In Britain, summer sports cancellations have become just a little different

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That's, of course, in part because the mind raises the much more pressing concern about the rising death toll from the coronavirus pandemic; in part, it's because, closed and scared, few would have assumed that those summer landmarks would happen anyway. The shock of every new day, like old age, pounds the senses so that it even seems to distort time. Every day lasts a week, more. The day after Wimbledon was canceled, the news felt like ancient history.

But the lack of sentiment is also rooted in the nature of standalone sporting events. Golf, tennis and motorsport all have important, dedicated followers for whom these are the highlights of the year, and for a large part of the audience, there are as many cultural venues – like Glastonbury, like Edinburgh – as sporting. For most, these events are not live, but remotely, from the comfort of a living room and are only concerned with the moment.

The disappearance of those summer milestones in contrast to the disruption of football is instructive because of the role they play in British national consciousness. For many, football is part of the background noise of everyday life. It is not something to enjoy, to look forward to. In normal times it is just there.

In Great Britain, football does not set the rhythm of one season but of the week: Tuesday and Wednesday nights in the spring are Champions League evenings; there is excitement when the clock strikes three o'clock on Saturday, even when your team is not playing; Monday actually starts at 6:30 PM on a Sunday, when the last game of the weekend ends.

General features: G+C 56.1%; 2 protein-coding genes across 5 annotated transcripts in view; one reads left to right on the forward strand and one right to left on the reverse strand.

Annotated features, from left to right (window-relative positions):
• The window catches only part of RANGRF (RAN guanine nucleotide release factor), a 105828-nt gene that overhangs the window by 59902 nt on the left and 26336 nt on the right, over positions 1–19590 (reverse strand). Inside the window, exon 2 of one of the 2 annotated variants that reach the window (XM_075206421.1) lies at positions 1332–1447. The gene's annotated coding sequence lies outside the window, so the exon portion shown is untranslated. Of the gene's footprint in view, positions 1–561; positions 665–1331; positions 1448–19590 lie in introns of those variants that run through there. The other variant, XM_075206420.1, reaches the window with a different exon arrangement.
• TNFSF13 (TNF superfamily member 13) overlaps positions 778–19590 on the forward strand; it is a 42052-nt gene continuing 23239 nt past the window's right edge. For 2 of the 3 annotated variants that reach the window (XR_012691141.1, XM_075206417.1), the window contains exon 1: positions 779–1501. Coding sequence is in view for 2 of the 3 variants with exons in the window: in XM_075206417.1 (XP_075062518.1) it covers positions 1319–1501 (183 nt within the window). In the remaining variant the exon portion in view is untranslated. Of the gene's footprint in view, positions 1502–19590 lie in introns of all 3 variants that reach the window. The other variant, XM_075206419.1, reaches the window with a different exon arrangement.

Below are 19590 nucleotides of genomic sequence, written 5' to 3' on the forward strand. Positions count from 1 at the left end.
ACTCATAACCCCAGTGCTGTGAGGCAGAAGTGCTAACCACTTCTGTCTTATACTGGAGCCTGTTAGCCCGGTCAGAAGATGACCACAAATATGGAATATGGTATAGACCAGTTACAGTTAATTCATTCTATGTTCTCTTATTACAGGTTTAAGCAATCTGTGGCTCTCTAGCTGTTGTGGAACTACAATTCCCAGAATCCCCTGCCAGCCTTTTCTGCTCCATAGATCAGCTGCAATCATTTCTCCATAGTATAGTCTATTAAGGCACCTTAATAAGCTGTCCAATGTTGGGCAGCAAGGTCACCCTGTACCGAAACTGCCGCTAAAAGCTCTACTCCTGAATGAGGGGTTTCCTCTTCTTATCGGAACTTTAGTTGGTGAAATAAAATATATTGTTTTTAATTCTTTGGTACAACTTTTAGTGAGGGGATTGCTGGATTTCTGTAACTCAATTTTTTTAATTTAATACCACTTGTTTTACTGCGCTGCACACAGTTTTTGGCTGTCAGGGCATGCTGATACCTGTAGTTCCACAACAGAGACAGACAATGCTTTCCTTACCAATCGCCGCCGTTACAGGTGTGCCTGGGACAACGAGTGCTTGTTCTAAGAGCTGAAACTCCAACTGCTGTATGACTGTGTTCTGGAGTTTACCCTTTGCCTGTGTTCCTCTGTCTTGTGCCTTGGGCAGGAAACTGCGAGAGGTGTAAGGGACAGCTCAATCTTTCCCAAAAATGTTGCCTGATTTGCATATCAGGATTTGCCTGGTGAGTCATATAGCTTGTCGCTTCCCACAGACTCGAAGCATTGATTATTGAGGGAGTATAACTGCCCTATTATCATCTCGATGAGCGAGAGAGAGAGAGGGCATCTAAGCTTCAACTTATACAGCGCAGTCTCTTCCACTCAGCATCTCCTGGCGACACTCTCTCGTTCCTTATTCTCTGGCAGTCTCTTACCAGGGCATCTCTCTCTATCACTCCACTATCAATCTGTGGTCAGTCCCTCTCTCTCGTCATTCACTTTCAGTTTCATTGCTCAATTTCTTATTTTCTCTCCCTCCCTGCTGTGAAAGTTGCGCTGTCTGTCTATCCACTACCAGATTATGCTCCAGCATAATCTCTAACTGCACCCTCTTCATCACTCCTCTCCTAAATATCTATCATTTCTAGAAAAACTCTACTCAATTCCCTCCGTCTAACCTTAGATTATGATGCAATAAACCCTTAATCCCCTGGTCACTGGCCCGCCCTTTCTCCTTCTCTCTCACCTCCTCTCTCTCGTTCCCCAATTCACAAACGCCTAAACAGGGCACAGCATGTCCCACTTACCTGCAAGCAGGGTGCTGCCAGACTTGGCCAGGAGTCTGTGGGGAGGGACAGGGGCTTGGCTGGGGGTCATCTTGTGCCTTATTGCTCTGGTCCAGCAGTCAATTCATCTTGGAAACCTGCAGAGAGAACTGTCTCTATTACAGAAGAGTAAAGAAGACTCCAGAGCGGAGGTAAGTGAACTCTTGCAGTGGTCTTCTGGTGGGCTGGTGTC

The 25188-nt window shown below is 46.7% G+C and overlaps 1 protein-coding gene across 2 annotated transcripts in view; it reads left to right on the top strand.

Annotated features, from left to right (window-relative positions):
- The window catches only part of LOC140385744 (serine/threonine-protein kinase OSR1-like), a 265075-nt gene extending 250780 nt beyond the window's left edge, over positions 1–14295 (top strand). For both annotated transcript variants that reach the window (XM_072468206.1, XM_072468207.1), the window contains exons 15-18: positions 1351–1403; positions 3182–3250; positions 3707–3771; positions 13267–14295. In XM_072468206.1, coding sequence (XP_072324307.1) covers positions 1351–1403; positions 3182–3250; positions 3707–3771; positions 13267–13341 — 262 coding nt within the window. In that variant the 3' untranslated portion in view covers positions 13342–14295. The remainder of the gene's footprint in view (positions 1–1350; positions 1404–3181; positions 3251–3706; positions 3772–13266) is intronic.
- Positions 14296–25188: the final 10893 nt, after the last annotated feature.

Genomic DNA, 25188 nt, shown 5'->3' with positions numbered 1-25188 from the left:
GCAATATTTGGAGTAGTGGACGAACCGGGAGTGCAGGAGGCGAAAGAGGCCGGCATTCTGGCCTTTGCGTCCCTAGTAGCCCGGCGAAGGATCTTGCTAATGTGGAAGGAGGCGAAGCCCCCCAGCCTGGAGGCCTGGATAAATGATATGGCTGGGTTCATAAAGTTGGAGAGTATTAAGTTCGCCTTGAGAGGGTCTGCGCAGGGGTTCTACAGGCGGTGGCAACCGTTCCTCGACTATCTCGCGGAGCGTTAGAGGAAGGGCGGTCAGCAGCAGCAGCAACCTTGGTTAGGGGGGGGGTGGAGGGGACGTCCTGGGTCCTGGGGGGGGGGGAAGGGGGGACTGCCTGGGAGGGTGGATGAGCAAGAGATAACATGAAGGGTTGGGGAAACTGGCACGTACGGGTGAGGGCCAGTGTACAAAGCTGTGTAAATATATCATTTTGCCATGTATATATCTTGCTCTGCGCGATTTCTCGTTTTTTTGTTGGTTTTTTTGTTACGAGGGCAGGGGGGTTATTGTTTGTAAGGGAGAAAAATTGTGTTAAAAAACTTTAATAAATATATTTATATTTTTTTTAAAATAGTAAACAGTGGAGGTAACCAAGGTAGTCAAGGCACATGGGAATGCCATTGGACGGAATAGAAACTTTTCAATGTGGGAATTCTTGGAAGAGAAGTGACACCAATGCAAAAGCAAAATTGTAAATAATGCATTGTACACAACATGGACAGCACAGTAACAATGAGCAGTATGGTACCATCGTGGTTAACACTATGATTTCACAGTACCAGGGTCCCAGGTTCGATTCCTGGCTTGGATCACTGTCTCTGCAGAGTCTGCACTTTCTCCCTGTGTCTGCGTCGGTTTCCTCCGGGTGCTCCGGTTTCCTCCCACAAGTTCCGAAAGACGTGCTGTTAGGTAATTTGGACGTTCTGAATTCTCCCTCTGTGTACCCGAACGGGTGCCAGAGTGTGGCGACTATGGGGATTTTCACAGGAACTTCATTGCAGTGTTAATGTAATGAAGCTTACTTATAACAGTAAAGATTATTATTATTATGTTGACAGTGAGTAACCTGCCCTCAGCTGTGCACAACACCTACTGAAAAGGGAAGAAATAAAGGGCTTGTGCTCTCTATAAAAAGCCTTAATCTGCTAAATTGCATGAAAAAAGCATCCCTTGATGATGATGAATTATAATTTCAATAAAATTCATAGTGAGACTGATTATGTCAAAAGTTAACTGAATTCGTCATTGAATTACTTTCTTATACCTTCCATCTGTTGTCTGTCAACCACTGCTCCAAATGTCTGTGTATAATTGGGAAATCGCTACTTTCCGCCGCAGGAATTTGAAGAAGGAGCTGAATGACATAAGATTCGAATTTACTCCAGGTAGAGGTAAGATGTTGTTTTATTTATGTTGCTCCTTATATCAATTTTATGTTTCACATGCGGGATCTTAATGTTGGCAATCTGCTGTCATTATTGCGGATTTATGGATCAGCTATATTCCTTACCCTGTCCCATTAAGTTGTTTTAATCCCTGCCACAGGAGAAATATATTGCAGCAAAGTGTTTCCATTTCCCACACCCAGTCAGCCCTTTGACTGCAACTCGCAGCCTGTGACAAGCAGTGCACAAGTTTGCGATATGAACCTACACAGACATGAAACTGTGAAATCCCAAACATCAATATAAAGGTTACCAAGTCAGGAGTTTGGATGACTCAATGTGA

Football is sport as a soap and friend, as identity and addiction, and its absence is tangible: something that was there is not here. Not only in numbers – during 40 weeks of the year, millions of people show up in person to watch football of different quality – but in terms of commitment. The absence of Wimbledon and the Open is currently hypothetical.

The season was suspended indefinitely on March 13; the leagues and clubs remain determined to finish it at some point, but when that will be remains completely unclear. Of course it is different to lose something that is going on and to lose something that has yet to start, but our interaction with football is different from our interaction with Wimbledon, for example.

That will change. Perhaps we will feel it immediately, not fulfilled in yawning days; maybe it will be a little later, when we realize that something has been missed. That's the truest feature of the British summer, no matter how long it takes, how long it lasts: you notice it most when it's not there at all.

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